EVANMAWDSLEYis Professor of International History at the University of Glasgow. He is the author of Thunder in the East: The Nazi-Soviet War, 1941-1945(2005).
The Literary Review, incorporating Quarto, is published monthly from: 44 Lexington Street, London W1F 0LW Tel: 020 7437 9392 Fax: 020 7734 1844 ISSN 0144 4360 © All subscription enquiries and changes of address to: Literary Review Subscriptions, FREEPOST RRGR-ASHK-BTSL, Unit 14, 1-11 Willow Lane, Mitcham CR4 4NA Tel: 020 8687 3840 Fax: 020 8687 3841. UK Subscription Rate £32, Europe £39, rest of the world air mail only £54 (US$104) USA Airspeed subscription price is £39 (US$75) per annum. Periodical pre-paid at Champlain NY (USPS004218). All advertising enquiries to: Tom Fleming, Literary Review, 44 Lexington Street, London W1F 0LW Tel: 020 7437 9392 Printed by The Friary Press, Bridport Road, Dorchester, Dorset, DT1 1JL Tel: 01305 265656 Fax: 01305 263665 Distributed to newsagents worldwide by COMAG Specialist, Tavistock Works, Tavistock Rd, West Drayton, Middlesex, UB7 7QX Tel: 01895 433 800 Distributed to bookshops by Central Books, 99 Wallis Road, London E9 Tel: 020 8986 4854 www.literaryreview.co.uk subscription enquiries: email@example.com email: firstname.lastname@example.org
LITERARY REVIEW August 2007 HISTORY
TERROR OF THE TRENCHES
WORLDWARONE: A SHORTHISTORY
★By Norman Stone (Allen Lane / The Penguin Press 186pp £16.99)
DIARYOFADEADOFFICER: BEINGTHE POSTHUMOUS PAPERS OF ARTHURGRAEMEWEST
By Arthur Graeme West Introduction by Nigel Jones (Greenhill Books 192pp £19.99)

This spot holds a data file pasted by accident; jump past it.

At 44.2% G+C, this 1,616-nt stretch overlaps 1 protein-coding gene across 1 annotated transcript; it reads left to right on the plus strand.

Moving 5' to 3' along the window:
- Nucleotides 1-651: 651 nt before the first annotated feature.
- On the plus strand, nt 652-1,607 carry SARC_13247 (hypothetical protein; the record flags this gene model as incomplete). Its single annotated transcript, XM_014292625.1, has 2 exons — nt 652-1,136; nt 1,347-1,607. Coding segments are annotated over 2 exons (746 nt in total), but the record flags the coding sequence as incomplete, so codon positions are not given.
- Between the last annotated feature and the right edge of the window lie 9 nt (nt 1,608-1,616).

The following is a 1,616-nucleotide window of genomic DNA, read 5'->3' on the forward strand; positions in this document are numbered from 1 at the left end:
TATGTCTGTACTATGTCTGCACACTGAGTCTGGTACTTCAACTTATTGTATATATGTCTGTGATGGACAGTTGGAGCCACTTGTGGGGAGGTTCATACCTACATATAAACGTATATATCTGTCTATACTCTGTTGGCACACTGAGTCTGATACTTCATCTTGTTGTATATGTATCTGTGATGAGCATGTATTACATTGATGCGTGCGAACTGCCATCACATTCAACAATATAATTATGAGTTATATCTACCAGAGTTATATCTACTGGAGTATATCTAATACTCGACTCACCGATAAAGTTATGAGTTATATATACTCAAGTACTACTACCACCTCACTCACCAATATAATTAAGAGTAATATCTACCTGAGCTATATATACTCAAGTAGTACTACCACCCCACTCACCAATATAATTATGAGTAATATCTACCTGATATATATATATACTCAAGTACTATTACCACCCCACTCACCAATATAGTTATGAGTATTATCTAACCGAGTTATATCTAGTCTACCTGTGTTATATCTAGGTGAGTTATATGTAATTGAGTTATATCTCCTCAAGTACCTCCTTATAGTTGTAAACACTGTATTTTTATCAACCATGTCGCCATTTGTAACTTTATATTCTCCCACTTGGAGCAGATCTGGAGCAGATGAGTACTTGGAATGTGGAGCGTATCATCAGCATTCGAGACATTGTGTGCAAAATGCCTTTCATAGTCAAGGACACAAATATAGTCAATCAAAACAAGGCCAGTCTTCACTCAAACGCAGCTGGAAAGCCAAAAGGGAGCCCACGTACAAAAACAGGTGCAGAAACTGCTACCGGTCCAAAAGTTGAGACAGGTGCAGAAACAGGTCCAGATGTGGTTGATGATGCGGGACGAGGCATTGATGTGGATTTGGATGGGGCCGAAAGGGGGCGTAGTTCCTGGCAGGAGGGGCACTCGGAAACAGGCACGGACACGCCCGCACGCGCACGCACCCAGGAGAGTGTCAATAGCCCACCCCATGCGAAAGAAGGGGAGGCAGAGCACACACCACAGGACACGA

DOWENEEDanother history of the First World War? The answer in the case of Norman Stone’s short book is, yes – because of its opinionated freshness and the unusual, sharp facts that fly about like shrapnel. How good to learn, for instance, that the taxi drivers who took French troops to the front in the crisis of September 1914 – the famous taxis of the Marne – kept their meters running and that the German commander Hindenburg, dependent on his staff, thought he had so much time on his hands in August 1918 that he asked his wife to send him various classics of German literature. Such zooming into close-up lets particular incidents illustrate lasting truths, like the self-serving venality of Parisian taxi drivers, a foretaste of Vichy, and the essentially symbolic role of the vain, lazy Field Marshal who, when President of Germany in 1933, allowed himself to be manipulated into appointing Hitler as Chancellor. Norman Stone must be tired of being compared to the late A J P Taylor. But he shares that master of narrative history’s eye for the key detail and propensity for short sentences, without Taylor’s irritating, and sometimes frivolous, obsession with paradox or admiration for the old Soviet Union. Like Taylor, Stone keeps things moving, encapsulating the First World War in 157 pages. He does not concentrate too much on the western front but gives welcome attention to what happened in the east, with the Russians and (his particular expertise) the Turks. On two much-discussed questions – whether Britain should have stayed out and whether Germany was,